3 Highly Accurate And Reliable Ways To Measure Fluid Level

3 Highly Accurate And Reliable Ways To Measure Fluid Level

In our overview of fluid level measurements, we looked at devices ranging from the simplest to the more advanced, and the different advantages and limitation of these. This article outlines three of the most cost-effective and reliable fluid level measurement devices that allow greater efficiencies all round, namely ultrasonic, radar and capacitive.

1. Ultrasonic level devices

With ultrasonic level measurement, a sensor emits electronic pulses in the direction of the surface, which then transmits them back. The time that the ultrasound pulse takes from emission to reception at surface level is proportionate to the fluid level in the tank.

This simplicity makes them ideal for standard applications, from liquids to solids. They're also easy to install on empty or full storage tanks and can be set up in minutes. Probably the biggest advantage is that they are no-contact and have built in temperature compensation, requiring little to no maintenance. Despite alterations in chemical composition, ultrasonic level devices offer precise readings. Level measurement is thus not affected the type of liquid, temperature (although its construction materials limit temperatures to around 70°C), process pressure (3 bar usually depending on materials), or variability in density or viscosity.

Ultrasonic sensors are suitable for liquids or dry products. However, as the speed of sound can vary depending on any gas mixtures present, it is important to know if there are any gases present in the tank before using ultrasonic level measurement technology.


2. Radar transmitters

Radar transmitters or sensors (also known as through-air or open-air radars) send out a radar (microwave) signal that bounces off the surface before returning to the sensor. The sensor measures the time between the transmitted and received signal (total round trip time) and an on-board microprocessor calculates distance to liquid level. The key element of radar transmitters is the dielectric contact of liquid - the reflected energy at microwave (radar) frequencies depends on the fluid's dielectric constant.

Guided wave radar (GWR) transmitters are even more accurate as they have a focused energy path. A rigid probe or flexible cable guides the microwave signal from the top of the tank to the liquid level and back to the sensor.
Guided wave radar allows most of the benefits and few of the liabilities of open-air, ultrasound, and even laser systems. The wave speed of guided radar is mostly unaffected by changes in pressure, temperature and vapor conditions, ensuring accuracy of measurements.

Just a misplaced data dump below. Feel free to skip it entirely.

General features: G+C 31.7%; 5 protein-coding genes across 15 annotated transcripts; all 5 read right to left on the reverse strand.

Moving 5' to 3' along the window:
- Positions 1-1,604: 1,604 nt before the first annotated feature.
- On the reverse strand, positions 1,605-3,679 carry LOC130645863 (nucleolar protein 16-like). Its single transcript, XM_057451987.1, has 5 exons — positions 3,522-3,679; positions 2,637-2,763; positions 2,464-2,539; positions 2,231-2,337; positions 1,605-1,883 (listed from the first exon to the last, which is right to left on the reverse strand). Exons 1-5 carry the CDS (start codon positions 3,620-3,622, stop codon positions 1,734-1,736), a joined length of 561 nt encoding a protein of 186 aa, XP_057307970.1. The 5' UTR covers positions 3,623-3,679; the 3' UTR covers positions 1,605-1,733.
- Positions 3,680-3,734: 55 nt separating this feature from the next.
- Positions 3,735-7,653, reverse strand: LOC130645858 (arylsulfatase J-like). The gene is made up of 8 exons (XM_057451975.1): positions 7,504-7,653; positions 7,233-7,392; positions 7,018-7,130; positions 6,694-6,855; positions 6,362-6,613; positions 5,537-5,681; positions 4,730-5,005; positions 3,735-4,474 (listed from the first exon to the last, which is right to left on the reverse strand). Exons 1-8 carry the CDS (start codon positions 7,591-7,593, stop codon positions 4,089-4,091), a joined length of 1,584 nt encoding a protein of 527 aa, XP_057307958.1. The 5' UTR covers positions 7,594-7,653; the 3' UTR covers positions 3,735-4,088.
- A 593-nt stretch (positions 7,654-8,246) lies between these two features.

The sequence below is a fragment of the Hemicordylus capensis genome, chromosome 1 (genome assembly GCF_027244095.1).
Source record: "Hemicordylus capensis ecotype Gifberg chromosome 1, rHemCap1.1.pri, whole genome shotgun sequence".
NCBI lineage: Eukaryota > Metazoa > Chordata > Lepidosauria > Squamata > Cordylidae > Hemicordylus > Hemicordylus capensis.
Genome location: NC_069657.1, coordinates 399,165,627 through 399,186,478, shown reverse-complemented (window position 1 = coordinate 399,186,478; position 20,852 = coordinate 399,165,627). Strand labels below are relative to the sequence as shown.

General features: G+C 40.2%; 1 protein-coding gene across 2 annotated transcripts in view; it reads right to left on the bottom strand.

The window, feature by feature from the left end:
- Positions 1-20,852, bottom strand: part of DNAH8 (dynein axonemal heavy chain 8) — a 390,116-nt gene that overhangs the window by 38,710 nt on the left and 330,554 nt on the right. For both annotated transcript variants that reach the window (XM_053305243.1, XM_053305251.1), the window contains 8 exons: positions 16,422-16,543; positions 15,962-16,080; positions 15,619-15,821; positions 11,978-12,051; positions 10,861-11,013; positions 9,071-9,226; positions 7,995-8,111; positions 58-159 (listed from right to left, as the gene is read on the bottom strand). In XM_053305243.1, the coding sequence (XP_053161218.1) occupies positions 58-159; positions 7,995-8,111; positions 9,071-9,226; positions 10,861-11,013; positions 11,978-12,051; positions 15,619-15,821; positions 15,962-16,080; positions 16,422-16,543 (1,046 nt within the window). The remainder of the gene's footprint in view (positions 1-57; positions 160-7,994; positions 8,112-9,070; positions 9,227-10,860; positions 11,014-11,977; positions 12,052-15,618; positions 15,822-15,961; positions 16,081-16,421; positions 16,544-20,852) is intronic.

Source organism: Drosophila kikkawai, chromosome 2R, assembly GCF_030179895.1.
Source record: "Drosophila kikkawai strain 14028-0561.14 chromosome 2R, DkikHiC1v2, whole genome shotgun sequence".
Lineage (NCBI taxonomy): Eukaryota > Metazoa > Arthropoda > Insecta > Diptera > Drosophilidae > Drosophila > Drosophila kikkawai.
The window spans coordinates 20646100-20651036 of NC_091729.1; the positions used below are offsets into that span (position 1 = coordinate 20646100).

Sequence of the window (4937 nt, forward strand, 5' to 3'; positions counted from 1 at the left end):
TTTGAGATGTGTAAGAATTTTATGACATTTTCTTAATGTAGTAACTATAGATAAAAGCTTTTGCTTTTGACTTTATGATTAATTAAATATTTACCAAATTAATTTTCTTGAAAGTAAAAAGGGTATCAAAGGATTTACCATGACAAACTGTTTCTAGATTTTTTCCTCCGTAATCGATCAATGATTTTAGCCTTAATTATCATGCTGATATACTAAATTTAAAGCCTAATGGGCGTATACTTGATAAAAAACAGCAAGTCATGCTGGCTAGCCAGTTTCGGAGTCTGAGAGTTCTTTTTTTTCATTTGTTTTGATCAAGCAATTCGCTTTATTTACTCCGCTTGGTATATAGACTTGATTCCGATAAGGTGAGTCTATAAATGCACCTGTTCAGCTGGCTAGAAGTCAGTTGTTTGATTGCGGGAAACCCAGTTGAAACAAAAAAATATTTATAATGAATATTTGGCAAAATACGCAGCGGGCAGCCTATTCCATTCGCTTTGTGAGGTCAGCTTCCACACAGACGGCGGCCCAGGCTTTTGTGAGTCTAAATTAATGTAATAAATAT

Guided wave radar sensors don't need any calibration as they work in a vacuum. As the wave follows a probe or cable, issues such as beam-spread and false echoes from the tank's walls are prevented. As they have no moving parts, little maintenance is needed. Guided wave radar can be used when liquids form heavy vapours, for corrosive and dirty applications as well and dry product applications.


3. Capacitive sensor

A capacitive liquid level sensor is a device used to measure the height of a liquid and convert it to an electrical signal to control or monitor the liquid level. They usually have a single probe immersed inside the tank which acts as an electrode. This probe interacts with an electrode usually placed in the wall of the tank opposite, and the two connect to form a capacitor.
The liquid content of the tank is the dielectric medium, which affects the capacitance between the two electrodes. If the level or the liquid increases or decreases, this changes the capacitance measured by the probe in a predictable manner, which makes the capacitive sensor an effective measurement of liquid level.
Capacitive sensors are useful for liquids, powdered and granular solids, liquid metals at high temperatures and liquefied gases at low temperatures. They are resistant to turbulence and can handle corrosive materials and high-pressure industrial applications. Mechanically simple, capacitive sensors are easy to adapt for different vessel sizes and have no moving parts, which means little maintenance. Some disadvantages include sensitivity to changes in environmental conditions, errors caused by coatings and the fact that applications with larger particle sizes can have low dielectric constants.

It's important to understand the uses of different level measurement systems as well as the limitations of each before choosing a liquid level sensor. For information on what level measurement sensor we recommend for your specific requirements, call our toll-free number 1-800-367-4180. We have experts on hand to help you choose, install, and maintain a variety of equipment. And to answer questions about things you've previously tried gone wrong.


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